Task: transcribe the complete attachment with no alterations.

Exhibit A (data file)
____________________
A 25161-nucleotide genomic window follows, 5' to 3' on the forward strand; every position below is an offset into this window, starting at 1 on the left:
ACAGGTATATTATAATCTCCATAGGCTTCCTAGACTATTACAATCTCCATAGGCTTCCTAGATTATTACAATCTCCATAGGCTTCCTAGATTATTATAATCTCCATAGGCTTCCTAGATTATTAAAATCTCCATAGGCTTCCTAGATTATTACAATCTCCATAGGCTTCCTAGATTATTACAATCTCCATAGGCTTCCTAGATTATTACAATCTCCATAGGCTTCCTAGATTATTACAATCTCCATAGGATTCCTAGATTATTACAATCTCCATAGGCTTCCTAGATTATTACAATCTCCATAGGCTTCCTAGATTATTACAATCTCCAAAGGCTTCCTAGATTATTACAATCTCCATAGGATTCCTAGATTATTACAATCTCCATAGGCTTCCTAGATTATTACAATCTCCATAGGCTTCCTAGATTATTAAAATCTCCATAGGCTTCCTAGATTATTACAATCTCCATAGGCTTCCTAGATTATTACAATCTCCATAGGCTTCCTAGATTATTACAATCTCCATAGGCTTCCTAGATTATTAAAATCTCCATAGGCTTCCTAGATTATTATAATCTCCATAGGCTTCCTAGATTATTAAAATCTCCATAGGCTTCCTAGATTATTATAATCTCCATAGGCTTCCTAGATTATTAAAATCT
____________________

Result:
A 25161-nucleotide genomic window follows, 5' to 3' on the forward strand; every position below is an offset into this window, starting at 1 on the left:
ACAGGTATATTATAATCTCCATAGGCTTCCTAGACTATTACAATCTCCATAGGCTTCCTAGATTATTACAATCTCCATAGGCTTCCTAGATTATTATAATCTCCATAGGCTTCCTAGATTATTAAAATCTCCATAGGCTTCCTAGATTATTACAATCTCCATAGGCTTCCTAGATTATTACAATCTCCATAGGCTTCCTAGATTATTACAATCTCCATAGGCTTCCTAGATTATTACAATCTCCATAGGATTCCTAGATTATTACAATCTCCATAGGCTTCCTAGATTATTACAATCTCCATAGGCTTCCTAGATTATTACAATCTCCAAAGGCTTCCTAGATTATTACAATCTCCATAGGATTCCTAGATTATTACAATCTCCATAGGCTTCCTAGATTATTACAATCTCCATAGGCTTCCTAGATTATTAAAATCTCCATAGGCTTCCTAGATTATTACAATCTCCATAGGCTTCCTAGATTATTACAATCTCCATAGGCTTCCTAGATTATTACAATCTCCATAGGCTTCCTAGATTATTAAAATCTCCATAGGCTTCCTAGATTATTATAATCTCCATAGGCTTCCTAGATTATTAAAATCTCCATAGGCTTCCTAGATTATTATAATCTCCATAGGCTTCCTAGATTATTAAAATCT